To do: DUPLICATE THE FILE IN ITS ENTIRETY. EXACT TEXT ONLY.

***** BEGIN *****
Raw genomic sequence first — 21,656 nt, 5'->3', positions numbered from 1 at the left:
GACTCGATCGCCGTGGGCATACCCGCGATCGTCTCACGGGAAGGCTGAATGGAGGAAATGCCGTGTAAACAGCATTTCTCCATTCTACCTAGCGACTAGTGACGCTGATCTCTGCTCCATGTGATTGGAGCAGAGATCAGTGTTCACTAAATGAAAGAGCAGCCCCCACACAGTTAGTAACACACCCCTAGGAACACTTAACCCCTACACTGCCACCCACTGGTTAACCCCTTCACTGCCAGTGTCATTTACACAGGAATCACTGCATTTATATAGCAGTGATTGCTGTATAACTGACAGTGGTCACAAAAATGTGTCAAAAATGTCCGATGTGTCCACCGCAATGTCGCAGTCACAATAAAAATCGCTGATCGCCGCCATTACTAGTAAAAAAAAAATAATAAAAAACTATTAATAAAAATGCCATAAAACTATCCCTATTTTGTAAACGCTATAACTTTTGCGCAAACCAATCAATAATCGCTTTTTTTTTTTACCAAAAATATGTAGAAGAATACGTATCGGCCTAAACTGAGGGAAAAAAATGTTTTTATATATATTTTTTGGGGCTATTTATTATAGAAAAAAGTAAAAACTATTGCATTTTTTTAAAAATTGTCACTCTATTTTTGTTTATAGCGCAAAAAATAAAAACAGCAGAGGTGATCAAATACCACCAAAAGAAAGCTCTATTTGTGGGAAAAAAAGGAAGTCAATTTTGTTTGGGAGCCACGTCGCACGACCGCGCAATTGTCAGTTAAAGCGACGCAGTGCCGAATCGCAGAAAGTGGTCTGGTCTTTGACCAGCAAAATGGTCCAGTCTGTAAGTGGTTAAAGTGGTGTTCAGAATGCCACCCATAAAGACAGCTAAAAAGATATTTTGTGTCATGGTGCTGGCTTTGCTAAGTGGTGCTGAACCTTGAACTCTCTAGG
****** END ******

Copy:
Raw genomic sequence first — 21,656 nt, 5'->3', positions numbered from 1 at the left:
GACTCGATCGCCGTGGGCATACCCGCGATCGTCTCACGGGAAGGCTGAATGGAGGAAATGCCGTGTAAACAGCATTTCTCCATTCTACCTAGCGACTAGTGACGCTGATCTCTGCTCCATGTGATTGGAGCAGAGATCAGTGTTCACTAAATGAAAGAGCAGCCCCCACACAGTTAGTAACACACCCCTAGGAACACTTAACCCCTACACTGCCACCCACTGGTTAACCCCTTCACTGCCAGTGTCATTTACACAGGAATCACTGCATTTATATAGCAGTGATTGCTGTATAACTGACAGTGGTCACAAAAATGTGTCAAAAATGTCCGATGTGTCCACCGCAATGTCGCAGTCACAATAAAAATCGCTGATCGCCGCCATTACTAGTAAAAAAAAAATAATAAAAAACTATTAATAAAAATGCCATAAAACTATCCCTATTTTGTAAACGCTATAACTTTTGCGCAAACCAATCAATAATCGCTTTTTTTTTTTACCAAAAATATGTAGAAGAATACGTATCGGCCTAAACTGAGGGAAAAAAATGTTTTTATATATATTTTTTGGGGCTATTTATTATAGAAAAAAGTAAAAACTATTGCATTTTTTTAAAAATTGTCACTCTATTTTTGTTTATAGCGCAAAAAATAAAAACAGCAGAGGTGATCAAATACCACCAAAAGAAAGCTCTATTTGTGGGAAAAAAAGGAAGTCAATTTTGTTTGGGAGCCACGTCGCACGACCGCGCAATTGTCAGTTAAAGCGACGCAGTGCCGAATCGCAGAAAGTGGTCTGGTCTTTGACCAGCAAAATGGTCCAGTCTGTAAGTGGTTAAAGTGGTGTTCAGAATGCCACCCATAAAGACAGCTAAAAAGATATTTTGTGTCATGGTGCTGGCTTTGCTAAGTGGTGCTGAACCTTGAACTCTCTAGG